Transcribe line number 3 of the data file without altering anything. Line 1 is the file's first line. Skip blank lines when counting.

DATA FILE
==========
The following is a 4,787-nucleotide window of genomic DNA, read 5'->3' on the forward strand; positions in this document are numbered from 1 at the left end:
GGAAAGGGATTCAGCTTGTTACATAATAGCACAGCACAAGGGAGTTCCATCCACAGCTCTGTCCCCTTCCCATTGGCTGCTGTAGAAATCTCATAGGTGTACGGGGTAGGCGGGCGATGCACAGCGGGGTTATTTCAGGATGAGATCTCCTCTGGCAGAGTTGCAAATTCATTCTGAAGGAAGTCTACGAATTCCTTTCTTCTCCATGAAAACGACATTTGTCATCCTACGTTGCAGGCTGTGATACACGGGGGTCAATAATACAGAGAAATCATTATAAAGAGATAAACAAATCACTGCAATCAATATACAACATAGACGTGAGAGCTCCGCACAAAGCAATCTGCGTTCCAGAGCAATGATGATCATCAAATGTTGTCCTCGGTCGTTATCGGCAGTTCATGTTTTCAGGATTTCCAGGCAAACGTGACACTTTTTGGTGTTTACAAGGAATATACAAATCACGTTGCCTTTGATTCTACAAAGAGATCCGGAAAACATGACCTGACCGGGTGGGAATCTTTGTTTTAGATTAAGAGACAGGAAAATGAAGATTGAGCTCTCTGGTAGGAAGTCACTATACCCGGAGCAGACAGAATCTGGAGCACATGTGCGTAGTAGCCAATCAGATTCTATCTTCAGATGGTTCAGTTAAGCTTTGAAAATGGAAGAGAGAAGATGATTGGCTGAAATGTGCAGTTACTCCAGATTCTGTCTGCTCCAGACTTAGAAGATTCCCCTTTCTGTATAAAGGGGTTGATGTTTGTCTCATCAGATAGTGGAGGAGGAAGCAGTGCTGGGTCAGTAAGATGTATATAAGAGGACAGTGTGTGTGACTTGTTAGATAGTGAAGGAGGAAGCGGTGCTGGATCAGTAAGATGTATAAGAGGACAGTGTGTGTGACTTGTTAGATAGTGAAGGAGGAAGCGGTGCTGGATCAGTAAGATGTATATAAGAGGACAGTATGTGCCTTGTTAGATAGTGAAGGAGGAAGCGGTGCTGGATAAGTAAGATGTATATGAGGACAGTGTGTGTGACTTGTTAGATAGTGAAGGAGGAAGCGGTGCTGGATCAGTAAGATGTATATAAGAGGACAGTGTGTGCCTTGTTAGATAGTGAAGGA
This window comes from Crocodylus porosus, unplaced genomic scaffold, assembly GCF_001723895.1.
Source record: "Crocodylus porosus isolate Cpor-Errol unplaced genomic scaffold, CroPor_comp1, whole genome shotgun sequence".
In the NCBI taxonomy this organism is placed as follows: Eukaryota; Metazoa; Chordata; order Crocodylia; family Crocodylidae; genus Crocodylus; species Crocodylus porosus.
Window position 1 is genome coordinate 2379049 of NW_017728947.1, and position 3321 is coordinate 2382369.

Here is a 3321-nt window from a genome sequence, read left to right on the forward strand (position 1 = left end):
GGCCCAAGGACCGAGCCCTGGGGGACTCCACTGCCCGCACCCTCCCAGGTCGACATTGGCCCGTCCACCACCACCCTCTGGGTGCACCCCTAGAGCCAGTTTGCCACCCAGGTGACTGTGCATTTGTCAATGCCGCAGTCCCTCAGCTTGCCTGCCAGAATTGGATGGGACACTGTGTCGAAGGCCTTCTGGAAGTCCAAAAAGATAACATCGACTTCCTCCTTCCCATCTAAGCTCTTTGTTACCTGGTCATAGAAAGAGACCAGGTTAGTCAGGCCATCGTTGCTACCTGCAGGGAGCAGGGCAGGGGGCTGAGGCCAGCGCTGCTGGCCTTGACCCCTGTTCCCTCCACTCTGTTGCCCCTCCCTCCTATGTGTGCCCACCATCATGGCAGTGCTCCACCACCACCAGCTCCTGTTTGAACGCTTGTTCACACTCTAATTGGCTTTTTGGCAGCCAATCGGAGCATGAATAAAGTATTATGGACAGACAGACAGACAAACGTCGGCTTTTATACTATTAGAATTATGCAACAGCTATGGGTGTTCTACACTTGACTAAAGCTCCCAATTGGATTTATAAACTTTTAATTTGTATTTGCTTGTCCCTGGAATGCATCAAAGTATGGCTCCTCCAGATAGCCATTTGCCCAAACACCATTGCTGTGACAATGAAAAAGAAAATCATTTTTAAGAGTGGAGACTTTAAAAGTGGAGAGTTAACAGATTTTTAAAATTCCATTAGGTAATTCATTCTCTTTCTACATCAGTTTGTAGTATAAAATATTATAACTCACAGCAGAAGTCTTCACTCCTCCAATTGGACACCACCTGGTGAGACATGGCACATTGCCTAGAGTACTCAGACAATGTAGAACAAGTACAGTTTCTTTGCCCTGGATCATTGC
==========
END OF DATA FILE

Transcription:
This window comes from Crocodylus porosus, unplaced genomic scaffold, assembly GCF_001723895.1.